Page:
• Of the five communities visited, only that of AHONDO recognised as Schistosomiasis is a common disease in the population. Only teachers, having different cultural origin, and present in different interview groups drew attention to the endemic nature of this disease.
• In none of the five communities surveyed, Schistosomiasis was listed as critical illness, even at AHONDO where it was regarded by the population as a significant endemic disease.
These observations lead us to highlight another reason for involvement of anthropology in the control of the endemic Schistosomiasis. Indeed, the system of representation in these Baoule communities is wrong. In fact, Schistosomiasis is certainly identified as a disease. But it is not recognised as a serious disease. This perception stems from the fact that this condition does not lead to apparent disability on a short-term basis in the eyes of the members of these communities. This finding is the same made by WARDA (1999) stating that Schistosomiasis is simply not perceived as a threat to life or even a debilitating disease. This is because many infected people do not suffer unduly. Yet, the serious medical consequences of Schistosomiasis are real. “In case of repeated reinfection causing intense parasitism, one sees a hepato-intestinal syndrome. It is a chronic and severe form where diarrhoea is coupled with a large liver (hepatomegaly), ascites, splenomegaly (enlarged spleen), severe anaemia and weight loss” [7]. These physiological implications remain simply ignored by the cultural groups visited.
Treatment perception
The field survey revealed that the “Swamlin” community is aware of the limitations of parasitological treatment of Schistosomiasis as an endemic disease. The treatment is based on Praziquantel. However, this concept of limits needs to be explained.
• To these communities, the concept of limits appears to amount to “inefficiency”, and in this respect, Praziquantel is comparable to placebo [8]. Its effect would only be that of a psychological nature since the same patient may have several episodes of the disease during the same year.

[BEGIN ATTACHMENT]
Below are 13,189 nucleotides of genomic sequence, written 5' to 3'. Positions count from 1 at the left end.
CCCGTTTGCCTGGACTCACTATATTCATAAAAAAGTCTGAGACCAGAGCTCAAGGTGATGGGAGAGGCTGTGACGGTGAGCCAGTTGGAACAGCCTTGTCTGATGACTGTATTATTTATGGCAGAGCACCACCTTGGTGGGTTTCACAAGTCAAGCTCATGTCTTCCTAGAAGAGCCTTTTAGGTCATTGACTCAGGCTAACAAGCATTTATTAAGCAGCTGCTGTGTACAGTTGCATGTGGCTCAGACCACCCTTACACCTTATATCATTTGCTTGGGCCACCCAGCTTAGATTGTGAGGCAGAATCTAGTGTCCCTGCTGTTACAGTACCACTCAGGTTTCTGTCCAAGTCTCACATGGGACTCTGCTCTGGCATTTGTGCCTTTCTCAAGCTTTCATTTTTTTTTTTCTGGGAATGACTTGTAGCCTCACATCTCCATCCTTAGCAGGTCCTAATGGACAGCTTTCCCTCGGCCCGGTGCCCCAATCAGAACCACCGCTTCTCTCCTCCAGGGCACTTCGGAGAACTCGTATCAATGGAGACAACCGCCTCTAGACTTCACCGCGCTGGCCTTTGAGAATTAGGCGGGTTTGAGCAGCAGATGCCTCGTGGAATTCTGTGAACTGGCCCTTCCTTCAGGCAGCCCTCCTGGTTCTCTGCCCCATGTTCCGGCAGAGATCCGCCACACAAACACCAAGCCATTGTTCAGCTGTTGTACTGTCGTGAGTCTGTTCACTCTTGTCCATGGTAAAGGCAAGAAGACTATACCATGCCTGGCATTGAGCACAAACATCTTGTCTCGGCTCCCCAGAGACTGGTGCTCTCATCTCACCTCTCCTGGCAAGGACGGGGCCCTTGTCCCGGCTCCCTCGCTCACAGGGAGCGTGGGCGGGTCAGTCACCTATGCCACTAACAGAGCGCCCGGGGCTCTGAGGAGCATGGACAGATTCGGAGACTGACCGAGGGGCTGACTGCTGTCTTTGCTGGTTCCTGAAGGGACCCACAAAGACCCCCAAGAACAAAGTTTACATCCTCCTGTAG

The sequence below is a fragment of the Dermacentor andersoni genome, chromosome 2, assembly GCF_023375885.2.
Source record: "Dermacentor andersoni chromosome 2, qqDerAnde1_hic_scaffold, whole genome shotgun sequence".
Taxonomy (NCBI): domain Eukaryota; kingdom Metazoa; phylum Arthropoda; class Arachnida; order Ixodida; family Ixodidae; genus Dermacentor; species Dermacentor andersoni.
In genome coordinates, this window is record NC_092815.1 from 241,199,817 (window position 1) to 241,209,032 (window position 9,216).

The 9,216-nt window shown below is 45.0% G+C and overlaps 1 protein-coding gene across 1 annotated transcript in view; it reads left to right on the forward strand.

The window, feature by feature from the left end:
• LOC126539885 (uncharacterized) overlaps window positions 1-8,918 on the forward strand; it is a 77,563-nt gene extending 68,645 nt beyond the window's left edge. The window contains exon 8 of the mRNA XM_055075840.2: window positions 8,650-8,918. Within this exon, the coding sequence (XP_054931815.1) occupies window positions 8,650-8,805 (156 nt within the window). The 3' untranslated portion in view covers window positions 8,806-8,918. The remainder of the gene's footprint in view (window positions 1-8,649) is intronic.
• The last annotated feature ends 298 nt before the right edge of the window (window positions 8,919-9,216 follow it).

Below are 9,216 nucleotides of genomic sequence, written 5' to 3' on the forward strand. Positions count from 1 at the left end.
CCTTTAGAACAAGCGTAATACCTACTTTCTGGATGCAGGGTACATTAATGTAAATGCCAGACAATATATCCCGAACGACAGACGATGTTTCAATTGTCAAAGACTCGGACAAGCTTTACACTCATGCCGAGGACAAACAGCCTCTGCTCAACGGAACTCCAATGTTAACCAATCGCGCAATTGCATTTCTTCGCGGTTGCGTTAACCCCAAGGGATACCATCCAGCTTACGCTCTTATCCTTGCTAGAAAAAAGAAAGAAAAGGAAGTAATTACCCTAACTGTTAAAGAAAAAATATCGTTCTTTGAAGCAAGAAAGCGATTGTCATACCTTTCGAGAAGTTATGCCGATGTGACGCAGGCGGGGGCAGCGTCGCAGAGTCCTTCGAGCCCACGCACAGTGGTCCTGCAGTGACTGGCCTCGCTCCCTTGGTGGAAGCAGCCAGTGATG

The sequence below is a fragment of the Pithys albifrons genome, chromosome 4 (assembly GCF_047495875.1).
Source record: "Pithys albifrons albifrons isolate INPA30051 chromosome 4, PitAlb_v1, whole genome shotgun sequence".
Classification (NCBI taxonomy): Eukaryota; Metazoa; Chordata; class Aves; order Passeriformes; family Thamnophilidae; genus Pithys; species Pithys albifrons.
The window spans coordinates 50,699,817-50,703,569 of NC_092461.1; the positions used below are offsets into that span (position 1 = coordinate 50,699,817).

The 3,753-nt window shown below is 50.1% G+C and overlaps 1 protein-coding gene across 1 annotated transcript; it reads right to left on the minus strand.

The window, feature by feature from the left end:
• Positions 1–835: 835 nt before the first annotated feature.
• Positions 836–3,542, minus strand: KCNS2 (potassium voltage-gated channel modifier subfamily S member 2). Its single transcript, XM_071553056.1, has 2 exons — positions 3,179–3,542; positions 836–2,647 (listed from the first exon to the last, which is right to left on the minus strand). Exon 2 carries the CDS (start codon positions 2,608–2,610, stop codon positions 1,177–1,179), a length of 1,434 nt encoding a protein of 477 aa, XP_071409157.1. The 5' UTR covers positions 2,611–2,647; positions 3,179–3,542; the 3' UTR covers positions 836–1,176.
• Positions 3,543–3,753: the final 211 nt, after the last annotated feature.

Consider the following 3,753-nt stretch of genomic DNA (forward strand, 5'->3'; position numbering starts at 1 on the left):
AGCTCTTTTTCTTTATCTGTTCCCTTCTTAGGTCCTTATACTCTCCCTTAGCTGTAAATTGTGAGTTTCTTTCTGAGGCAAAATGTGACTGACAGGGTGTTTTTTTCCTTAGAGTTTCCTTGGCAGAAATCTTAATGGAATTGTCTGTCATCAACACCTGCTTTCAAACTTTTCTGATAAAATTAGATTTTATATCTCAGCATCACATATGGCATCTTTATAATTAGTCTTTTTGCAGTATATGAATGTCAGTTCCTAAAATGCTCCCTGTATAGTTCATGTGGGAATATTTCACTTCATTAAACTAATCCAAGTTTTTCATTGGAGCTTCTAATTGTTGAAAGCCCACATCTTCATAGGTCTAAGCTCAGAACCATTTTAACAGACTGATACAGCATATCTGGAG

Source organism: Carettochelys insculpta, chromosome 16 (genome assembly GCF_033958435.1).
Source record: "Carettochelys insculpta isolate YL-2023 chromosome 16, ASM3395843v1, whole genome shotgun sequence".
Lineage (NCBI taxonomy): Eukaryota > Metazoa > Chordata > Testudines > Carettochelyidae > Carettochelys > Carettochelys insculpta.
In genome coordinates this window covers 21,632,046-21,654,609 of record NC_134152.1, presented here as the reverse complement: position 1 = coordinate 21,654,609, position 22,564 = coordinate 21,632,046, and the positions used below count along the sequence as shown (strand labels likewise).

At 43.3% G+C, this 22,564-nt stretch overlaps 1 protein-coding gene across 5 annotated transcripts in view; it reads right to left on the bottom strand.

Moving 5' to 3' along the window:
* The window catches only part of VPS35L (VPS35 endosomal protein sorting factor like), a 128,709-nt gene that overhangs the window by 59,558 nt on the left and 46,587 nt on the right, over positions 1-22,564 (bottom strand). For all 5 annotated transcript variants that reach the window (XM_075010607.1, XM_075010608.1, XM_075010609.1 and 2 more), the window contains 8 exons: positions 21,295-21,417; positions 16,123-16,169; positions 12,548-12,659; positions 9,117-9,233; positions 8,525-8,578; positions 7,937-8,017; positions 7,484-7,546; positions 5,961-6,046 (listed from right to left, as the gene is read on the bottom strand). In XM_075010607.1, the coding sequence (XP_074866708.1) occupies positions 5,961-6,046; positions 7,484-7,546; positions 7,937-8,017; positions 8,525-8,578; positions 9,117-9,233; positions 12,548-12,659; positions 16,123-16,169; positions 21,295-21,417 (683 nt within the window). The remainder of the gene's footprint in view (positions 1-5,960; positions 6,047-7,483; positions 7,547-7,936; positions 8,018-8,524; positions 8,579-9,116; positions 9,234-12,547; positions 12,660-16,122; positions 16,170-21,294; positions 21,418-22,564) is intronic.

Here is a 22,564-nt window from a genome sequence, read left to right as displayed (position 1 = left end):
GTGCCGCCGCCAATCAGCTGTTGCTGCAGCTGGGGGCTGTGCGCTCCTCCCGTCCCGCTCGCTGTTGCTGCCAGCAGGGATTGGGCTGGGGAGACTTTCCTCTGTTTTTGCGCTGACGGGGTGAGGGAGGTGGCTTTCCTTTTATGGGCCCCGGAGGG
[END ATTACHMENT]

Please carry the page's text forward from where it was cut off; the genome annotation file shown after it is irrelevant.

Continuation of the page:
• According to the medical model, the concept of limits would mean “necessary but not sufficient”.
This leads us to understand that besides Praziquantel, it is important to adopt good health behaviour regarding human wastes (urine and faeces). Such wastes ought to be dumped in protected areas (latrines) but not in surface waters available to the public.
Indeed, one needs to state that a recurrent symptom of Schistosomiasis in some patients despite treatment with praziquantel does not amount to the drug being ineffective [9]. It is rather due to the risk behaviour (contact with contaminated water points) that exposes these subjects permanently. ‘Schistosomiasis would be extinct if a contaminated subject took the habit of urinating and going to toilet away from water points” [10]. One must say that healing the body appears necessary but not enough, since human behaviour ought to be healed at the same time. Only social sciences concerned with this behavioural dimension, will be able to achieve this goal. This is the only way the overall community health project can be effective. In other words, the scope of this community health is defined as a multidisciplinary framework. Skills sought in this area include biomedical sciences, socio-anthropology and communication sciences.
Conclusion
It appears from the analysis of the facts that not only is Schistosomiasis endemicity due to epidemiological and geographical factors, but also to a human factor that appears decisive. The experience of the Taabo area has shown that the Baoule swamlin cultural communities do not consider Schistosomiasis a disease. No fear in this respect. Indeed, the risk of contamination is further compounded by the fact that most agricultural, domestic and recreational activities are related to surface water, while at the same time, latrines are almost nonexistent in the localities. To this is added the parasitological treatment considered ineffective by the people. This set of human factors related to lifestyle, perceptions and social behaviour leads us to think that anthropology appears as an essential discipline in the control of the endemic Schistosomiasis in Taabo region.
References